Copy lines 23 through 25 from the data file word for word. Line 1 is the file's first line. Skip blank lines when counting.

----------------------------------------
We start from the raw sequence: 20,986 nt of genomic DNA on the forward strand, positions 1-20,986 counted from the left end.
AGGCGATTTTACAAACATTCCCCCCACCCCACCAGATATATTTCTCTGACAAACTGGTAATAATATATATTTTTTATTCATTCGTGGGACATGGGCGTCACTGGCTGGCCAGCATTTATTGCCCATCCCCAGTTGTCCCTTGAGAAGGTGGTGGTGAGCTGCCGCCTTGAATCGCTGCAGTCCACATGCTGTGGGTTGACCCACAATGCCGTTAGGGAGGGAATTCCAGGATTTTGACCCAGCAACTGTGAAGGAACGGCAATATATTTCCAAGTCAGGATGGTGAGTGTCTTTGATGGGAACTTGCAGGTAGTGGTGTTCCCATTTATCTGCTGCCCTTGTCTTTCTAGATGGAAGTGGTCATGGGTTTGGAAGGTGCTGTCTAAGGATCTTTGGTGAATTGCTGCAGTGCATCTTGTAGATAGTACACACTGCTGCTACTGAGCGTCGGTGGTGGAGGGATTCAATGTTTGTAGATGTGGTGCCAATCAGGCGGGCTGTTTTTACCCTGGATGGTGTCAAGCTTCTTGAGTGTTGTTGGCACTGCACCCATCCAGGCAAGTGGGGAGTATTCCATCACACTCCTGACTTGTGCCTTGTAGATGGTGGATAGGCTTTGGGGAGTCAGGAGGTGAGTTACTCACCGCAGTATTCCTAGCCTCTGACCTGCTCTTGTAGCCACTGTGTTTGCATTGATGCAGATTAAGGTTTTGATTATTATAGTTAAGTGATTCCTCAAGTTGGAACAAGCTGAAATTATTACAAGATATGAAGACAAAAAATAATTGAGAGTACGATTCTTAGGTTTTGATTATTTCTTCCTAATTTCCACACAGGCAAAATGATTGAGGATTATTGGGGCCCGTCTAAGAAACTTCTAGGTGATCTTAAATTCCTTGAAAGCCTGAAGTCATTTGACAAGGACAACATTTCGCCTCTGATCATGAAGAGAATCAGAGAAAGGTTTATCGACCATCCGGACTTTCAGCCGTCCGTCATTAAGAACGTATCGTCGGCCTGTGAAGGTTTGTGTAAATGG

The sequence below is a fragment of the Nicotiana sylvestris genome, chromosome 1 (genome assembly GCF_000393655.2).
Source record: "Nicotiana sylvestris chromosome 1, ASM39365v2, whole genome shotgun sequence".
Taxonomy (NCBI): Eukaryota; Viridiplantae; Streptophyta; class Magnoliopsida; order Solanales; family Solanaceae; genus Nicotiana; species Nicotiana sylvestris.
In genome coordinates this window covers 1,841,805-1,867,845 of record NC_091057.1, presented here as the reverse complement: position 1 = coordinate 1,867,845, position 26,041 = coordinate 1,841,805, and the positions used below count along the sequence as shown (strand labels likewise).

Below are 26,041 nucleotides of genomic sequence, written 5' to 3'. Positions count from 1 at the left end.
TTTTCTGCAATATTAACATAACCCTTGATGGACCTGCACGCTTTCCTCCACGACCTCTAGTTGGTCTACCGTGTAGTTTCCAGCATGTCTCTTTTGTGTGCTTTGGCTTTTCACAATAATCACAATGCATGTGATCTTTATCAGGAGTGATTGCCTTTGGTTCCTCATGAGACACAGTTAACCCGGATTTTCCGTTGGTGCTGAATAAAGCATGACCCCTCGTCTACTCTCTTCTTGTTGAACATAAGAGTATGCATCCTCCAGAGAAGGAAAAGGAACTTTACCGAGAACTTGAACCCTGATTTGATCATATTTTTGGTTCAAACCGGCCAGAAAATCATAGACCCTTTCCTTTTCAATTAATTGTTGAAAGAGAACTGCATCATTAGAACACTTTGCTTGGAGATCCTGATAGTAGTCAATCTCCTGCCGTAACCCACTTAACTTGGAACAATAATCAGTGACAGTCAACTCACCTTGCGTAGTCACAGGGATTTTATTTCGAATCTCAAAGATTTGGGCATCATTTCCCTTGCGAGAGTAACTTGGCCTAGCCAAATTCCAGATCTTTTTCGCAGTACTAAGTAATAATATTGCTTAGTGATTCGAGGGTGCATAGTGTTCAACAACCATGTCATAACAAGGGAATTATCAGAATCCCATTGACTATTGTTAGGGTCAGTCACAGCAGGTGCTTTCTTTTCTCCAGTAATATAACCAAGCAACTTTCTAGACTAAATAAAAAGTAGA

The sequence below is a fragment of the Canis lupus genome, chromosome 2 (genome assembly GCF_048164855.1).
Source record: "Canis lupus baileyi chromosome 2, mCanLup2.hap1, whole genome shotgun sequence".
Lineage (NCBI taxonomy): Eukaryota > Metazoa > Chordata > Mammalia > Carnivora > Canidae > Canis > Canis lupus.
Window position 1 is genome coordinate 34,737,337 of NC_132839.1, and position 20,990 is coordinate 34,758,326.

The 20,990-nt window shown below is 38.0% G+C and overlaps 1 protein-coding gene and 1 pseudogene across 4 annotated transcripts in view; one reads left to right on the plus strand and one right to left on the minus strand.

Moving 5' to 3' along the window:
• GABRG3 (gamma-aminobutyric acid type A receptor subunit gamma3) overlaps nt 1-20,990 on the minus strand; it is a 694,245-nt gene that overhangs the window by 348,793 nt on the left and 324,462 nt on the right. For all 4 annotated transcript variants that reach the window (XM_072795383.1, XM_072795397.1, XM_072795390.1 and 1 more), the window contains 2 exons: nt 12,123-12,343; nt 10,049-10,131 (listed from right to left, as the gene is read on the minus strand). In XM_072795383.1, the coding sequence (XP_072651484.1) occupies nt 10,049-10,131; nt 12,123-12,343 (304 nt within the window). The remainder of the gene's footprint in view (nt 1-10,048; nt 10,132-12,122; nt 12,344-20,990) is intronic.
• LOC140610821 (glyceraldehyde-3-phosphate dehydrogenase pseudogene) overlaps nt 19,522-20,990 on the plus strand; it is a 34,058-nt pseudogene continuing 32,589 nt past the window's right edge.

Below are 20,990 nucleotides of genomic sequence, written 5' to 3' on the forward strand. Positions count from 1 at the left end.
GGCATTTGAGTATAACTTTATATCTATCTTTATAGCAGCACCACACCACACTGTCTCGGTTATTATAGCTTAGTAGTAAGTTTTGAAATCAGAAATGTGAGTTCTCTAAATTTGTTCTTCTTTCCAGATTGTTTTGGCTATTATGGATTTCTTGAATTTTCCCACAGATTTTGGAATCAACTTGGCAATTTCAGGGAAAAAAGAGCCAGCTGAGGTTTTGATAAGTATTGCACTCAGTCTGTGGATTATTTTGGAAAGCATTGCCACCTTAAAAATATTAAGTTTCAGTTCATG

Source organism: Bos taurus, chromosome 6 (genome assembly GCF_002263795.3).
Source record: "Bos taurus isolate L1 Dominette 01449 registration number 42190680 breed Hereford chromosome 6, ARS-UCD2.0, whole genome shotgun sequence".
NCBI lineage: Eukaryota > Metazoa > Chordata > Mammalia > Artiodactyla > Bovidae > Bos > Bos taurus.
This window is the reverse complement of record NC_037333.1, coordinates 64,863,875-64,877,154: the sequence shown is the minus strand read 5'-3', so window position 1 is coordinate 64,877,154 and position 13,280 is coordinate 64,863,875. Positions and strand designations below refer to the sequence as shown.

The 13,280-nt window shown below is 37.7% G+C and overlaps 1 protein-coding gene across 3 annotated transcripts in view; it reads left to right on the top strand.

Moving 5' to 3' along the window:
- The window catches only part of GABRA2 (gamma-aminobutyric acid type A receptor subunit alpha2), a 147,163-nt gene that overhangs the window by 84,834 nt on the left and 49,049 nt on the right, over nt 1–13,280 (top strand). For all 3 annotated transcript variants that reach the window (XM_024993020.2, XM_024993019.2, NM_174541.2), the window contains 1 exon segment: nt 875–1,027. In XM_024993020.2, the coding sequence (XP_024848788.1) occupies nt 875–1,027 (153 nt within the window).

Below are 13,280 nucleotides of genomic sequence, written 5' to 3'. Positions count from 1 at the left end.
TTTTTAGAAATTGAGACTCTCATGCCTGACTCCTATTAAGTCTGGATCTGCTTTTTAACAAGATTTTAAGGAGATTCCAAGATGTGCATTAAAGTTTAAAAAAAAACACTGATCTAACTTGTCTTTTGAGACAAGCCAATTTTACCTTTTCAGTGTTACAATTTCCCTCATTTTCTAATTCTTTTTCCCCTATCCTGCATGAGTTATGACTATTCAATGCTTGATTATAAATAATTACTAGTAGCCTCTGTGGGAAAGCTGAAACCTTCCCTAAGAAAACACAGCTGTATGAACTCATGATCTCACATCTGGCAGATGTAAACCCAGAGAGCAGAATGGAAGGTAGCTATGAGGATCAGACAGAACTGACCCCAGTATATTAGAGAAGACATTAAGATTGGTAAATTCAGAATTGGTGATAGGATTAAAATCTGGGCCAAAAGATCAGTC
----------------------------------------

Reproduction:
The 13,280-nt window shown below is 37.7% G+C and overlaps 1 protein-coding gene across 3 annotated transcripts in view; it reads left to right on the top strand.

Moving 5' to 3' along the window:
- The window catches only part of GABRA2 (gamma-aminobutyric acid type A receptor subunit alpha2), a 147,163-nt gene that overhangs the window by 84,834 nt on the left and 49,049 nt on the right, over nt 1–13,280 (top strand). For all 3 annotated transcript variants that reach the window (XM_024993020.2, XM_024993019.2, NM_174541.2), the window contains 1 exon segment: nt 875–1,027. In XM_024993020.2, the coding sequence (XP_024848788.1) occupies nt 875–1,027 (153 nt within the window).